At yesterday’s hearing over the SEC’s case against Bank of America, judge Jed Rakoff hammered away with persistent questions about who knew what and when they knew it. The judge was focused on the question of the enormous bonus payments that were made to Merrill employees just before the merger was completed.
The SEC hadn’t offered up any names in its complaint against Bank of America, saying it wasn’t targeting individuals. But as Rakoff kept pointing out, instituions don’t make decisions about bonsues. People inside of institutions do.
Under persistent questions from the judge the SEC offered two names, Reuter’s Rolfe Winkler reports. The bonus discussions, according to the SEC, were handled by Greg Curl of Bank of America and Greg Fleming of Merrill. Fleming was reportedly the person who originally brokered the deal with Bank of America. As sole president at Merrill at the time, he would likely have been well placed to know of the losses mounting on Merrill’s balance sheet.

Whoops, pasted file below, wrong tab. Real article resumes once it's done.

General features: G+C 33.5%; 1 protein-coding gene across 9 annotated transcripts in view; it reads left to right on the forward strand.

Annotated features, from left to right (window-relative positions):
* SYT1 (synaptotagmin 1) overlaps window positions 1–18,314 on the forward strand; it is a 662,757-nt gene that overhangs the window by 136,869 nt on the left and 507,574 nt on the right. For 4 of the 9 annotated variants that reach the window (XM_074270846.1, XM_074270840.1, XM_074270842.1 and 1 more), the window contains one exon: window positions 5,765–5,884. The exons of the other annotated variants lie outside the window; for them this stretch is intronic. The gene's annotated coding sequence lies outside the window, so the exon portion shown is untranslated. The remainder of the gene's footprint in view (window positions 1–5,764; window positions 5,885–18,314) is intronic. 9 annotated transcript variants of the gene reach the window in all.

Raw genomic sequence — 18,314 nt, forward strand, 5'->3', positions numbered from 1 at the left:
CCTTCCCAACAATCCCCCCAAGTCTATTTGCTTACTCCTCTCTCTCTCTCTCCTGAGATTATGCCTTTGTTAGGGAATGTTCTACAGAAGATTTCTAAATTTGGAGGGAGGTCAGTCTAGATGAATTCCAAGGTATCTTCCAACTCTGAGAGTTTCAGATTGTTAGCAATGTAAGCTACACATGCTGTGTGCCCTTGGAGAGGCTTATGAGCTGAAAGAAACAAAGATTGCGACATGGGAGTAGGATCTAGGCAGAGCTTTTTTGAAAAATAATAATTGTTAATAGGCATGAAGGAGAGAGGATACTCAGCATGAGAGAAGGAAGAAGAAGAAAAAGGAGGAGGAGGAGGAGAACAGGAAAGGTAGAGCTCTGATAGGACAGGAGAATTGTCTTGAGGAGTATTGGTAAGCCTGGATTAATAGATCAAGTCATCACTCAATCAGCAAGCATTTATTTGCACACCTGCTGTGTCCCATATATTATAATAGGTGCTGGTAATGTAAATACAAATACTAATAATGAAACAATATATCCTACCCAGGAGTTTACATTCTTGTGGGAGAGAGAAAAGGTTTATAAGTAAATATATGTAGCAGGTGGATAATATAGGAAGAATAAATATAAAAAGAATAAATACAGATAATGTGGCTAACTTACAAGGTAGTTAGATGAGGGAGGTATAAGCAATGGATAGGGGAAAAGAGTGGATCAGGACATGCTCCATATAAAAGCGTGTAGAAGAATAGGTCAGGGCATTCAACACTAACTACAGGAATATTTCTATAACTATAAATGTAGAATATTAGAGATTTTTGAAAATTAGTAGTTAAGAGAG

Interestingly, Bank of America’s lawyer says that Merill CEO John Thain and BofA CEO Ken Lewis weren’t aware of the of details of the bonuses because those were contained in a “disclosure schedule” that was supposed to be attached to the SEC filing detailing the merger. The disclosure schedule was never atttached, and the lawyer says that Thain and Lewis didn’t even see it.
Which is mightily convenient for those at the top seeking to avoid taking responsibility for the decisions.
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